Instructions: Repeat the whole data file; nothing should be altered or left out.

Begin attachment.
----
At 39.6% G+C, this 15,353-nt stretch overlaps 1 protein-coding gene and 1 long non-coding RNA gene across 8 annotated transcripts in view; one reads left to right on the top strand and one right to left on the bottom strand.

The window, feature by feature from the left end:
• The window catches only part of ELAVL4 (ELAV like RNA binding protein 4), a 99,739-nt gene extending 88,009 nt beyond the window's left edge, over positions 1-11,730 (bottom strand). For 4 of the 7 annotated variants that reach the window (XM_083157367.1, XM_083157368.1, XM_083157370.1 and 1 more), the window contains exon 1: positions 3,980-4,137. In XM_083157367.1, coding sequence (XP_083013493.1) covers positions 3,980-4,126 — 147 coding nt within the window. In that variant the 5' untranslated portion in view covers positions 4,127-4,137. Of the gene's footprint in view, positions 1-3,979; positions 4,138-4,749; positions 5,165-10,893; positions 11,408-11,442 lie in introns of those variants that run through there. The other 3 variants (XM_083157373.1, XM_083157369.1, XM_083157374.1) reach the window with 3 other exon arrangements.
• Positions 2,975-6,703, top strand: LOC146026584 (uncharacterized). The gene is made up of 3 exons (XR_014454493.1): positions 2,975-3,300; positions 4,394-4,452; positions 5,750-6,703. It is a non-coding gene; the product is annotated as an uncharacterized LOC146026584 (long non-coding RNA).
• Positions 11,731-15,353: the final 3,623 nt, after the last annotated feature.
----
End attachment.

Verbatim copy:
At 39.6% G+C, this 15,353-nt stretch overlaps 1 protein-coding gene and 1 long non-coding RNA gene across 8 annotated transcripts in view; one reads left to right on the top strand and one right to left on the bottom strand.

The window, feature by feature from the left end:
• The window catches only part of ELAVL4 (ELAV like RNA binding protein 4), a 99,739-nt gene extending 88,009 nt beyond the window's left edge, over positions 1-11,730 (bottom strand). For 4 of the 7 annotated variants that reach the window (XM_083157367.1, XM_083157368.1, XM_083157370.1 and 1 more), the window contains exon 1: positions 3,980-4,137. In XM_083157367.1, coding sequence (XP_083013493.1) covers positions 3,980-4,126 — 147 coding nt within the window. In that variant the 5' untranslated portion in view covers positions 4,127-4,137. Of the gene's footprint in view, positions 1-3,979; positions 4,138-4,749; positions 5,165-10,893; positions 11,408-11,442 lie in introns of those variants that run through there. The other 3 variants (XM_083157373.1, XM_083157369.1, XM_083157374.1) reach the window with 3 other exon arrangements.
• Positions 2,975-6,703, top strand: LOC146026584 (uncharacterized). The gene is made up of 3 exons (XR_014454493.1): positions 2,975-3,300; positions 4,394-4,452; positions 5,750-6,703. It is a non-coding gene; the product is annotated as an uncharacterized LOC146026584 (long non-coding RNA).
• Positions 11,731-15,353: the final 3,623 nt, after the last annotated feature.